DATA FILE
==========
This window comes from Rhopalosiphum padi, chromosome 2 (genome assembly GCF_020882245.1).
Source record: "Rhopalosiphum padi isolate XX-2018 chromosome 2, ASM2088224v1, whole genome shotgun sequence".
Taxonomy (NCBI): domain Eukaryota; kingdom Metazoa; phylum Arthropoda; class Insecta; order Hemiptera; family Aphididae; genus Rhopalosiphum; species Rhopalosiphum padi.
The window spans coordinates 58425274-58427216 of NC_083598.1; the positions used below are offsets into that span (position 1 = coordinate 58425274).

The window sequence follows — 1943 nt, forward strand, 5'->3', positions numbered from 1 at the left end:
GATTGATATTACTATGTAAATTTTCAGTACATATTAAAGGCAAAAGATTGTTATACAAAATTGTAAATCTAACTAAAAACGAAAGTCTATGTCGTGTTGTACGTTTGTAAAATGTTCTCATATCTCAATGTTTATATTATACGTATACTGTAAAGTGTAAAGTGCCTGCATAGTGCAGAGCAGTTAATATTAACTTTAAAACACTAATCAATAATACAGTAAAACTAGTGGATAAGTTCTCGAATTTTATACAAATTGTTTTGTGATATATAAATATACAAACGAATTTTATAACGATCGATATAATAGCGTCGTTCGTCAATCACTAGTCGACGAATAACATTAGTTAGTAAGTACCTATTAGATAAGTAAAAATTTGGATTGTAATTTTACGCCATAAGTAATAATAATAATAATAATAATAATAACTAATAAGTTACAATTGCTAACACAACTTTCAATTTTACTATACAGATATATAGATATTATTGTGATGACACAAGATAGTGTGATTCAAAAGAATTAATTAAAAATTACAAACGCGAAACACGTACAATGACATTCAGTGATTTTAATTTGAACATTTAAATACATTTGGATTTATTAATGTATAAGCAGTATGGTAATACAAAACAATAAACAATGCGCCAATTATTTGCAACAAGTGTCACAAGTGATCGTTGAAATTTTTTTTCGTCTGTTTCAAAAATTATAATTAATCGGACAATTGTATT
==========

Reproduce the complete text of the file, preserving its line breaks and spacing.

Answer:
This window comes from Rhopalosiphum padi, chromosome 2 (genome assembly GCF_020882245.1).
Source record: "Rhopalosiphum padi isolate XX-2018 chromosome 2, ASM2088224v1, whole genome shotgun sequence".
Taxonomy (NCBI): domain Eukaryota; kingdom Metazoa; phylum Arthropoda; class Insecta; order Hemiptera; family Aphididae; genus Rhopalosiphum; species Rhopalosiphum padi.
The window spans coordinates 58425274-58427216 of NC_083598.1; the positions used below are offsets into that span (position 1 = coordinate 58425274).

The window sequence follows — 1943 nt, forward strand, 5'->3', positions numbered from 1 at the left end:
GATTGATATTACTATGTAAATTTTCAGTACATATTAAAGGCAAAAGATTGTTATACAAAATTGTAAATCTAACTAAAAACGAAAGTCTATGTCGTGTTGTACGTTTGTAAAATGTTCTCATATCTCAATGTTTATATTATACGTATACTGTAAAGTGTAAAGTGCCTGCATAGTGCAGAGCAGTTAATATTAACTTTAAAACACTAATCAATAATACAGTAAAACTAGTGGATAAGTTCTCGAATTTTATACAAATTGTTTTGTGATATATAAATATACAAACGAATTTTATAACGATCGATATAATAGCGTCGTTCGTCAATCACTAGTCGACGAATAACATTAGTTAGTAAGTACCTATTAGATAAGTAAAAATTTGGATTGTAATTTTACGCCATAAGTAATAATAATAATAATAATAATAATAACTAATAAGTTACAATTGCTAACACAACTTTCAATTTTACTATACAGATATATAGATATTATTGTGATGACACAAGATAGTGTGATTCAAAAGAATTAATTAAAAATTACAAACGCGAAACACGTACAATGACATTCAGTGATTTTAATTTGAACATTTAAATACATTTGGATTTATTAATGTATAAGCAGTATGGTAATACAAAACAATAAACAATGCGCCAATTATTTGCAACAAGTGTCACAAGTGATCGTTGAAATTTTTTTTCGTCTGTTTCAAAAATTATAATTAATCGGACAATTGTATT